Red Hat Security Blog: December 2014 archives

  • Before you initiate a "docker pull"

    In addition to the general challenges that are inherent to isolating containers, Docker brings with it an entirely new attack surface in the form of its automated fetching and installation mechanism, "docker pull". It may be counter-intuitive, but "docker pull" both fetches and unpacks a container image in one step. There is no verification step and, surprisingly, malformed packages can compromise a system even if the container itself is never run. Many of the CVE's issues against Docker have...
    Posted 2014-12-18T14:30:57+00:00 - 0
  • Container Security: Isolation Heaven or Dependency Hell

    Docker is the public face of Linux containers and two of Linux's unsung heroes: control groups (cgroups) and namespaces. Like virtualization, containers are appealing because they help solve two of the oldest problems to plague developers: "dependency hell" and "environmental hell." Closely related, dependency and environmental hell can best be thought of as the chief cause of "works for me" situations. Dependency hell simply describes the complexity inherent in modern application's tangled...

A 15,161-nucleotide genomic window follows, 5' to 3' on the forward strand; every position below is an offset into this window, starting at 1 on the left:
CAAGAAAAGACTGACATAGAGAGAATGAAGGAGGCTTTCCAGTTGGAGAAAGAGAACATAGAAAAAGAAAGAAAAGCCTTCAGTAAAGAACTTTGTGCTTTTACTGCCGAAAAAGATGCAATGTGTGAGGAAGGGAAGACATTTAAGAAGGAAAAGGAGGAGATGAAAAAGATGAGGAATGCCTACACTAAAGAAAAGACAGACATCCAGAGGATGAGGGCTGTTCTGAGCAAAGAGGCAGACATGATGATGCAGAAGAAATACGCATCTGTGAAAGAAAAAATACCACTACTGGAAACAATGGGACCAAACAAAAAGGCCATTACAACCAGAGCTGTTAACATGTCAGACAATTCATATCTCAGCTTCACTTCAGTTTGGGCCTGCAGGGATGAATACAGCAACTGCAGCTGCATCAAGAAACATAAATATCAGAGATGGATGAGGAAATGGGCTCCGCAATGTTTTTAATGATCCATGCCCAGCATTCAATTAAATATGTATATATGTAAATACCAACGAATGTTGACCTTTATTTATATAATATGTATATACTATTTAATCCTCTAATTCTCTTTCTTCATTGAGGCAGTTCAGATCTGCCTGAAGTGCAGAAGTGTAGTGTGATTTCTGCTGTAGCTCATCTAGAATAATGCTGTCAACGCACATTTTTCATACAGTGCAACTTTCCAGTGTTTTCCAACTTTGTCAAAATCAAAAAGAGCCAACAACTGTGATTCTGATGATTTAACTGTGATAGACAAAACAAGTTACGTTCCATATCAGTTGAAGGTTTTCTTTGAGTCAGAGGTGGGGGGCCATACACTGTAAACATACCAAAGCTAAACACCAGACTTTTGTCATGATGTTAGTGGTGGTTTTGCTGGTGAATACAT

Posted 2014-12-17T14:30:37+00:00 - 0
  • Analysis of the CVE-2013-6435 Flaw in RPM

    The RPM Package Manager (RPM) is a powerful command-line driven package management system capable of installing, uninstalling, verifying, querying, and updating software packages. RPM was originally written in 1997 by Erik Troan and Marc Ewing. Since then RPM has been successfully used in all versions of Red Hat Linux and currently in Red Hat Enterprise Linux. RPM offers considerable advantages over traditional open-source software install methodology of building from source via tar balls,...
    Posted 2014-12-10T14:30:50+00:00 - 0
  • Disabling SSLv3 on the client and server

    Recently, some Internet search engines announced that they would prefer websites secured with encryption over those that were not.  Of course there are other reasons why securing your website with encryption is beneficial.  Protecting authentication credentials, mitigating the use of cookies as a means of tracking and allowing access, providing privacy of your users, and authenticating your own server thus protecting the information you are trying to convey to your users.  And while setting up...
    Posted 2014-12-03T14:30:23+00:00 - 0
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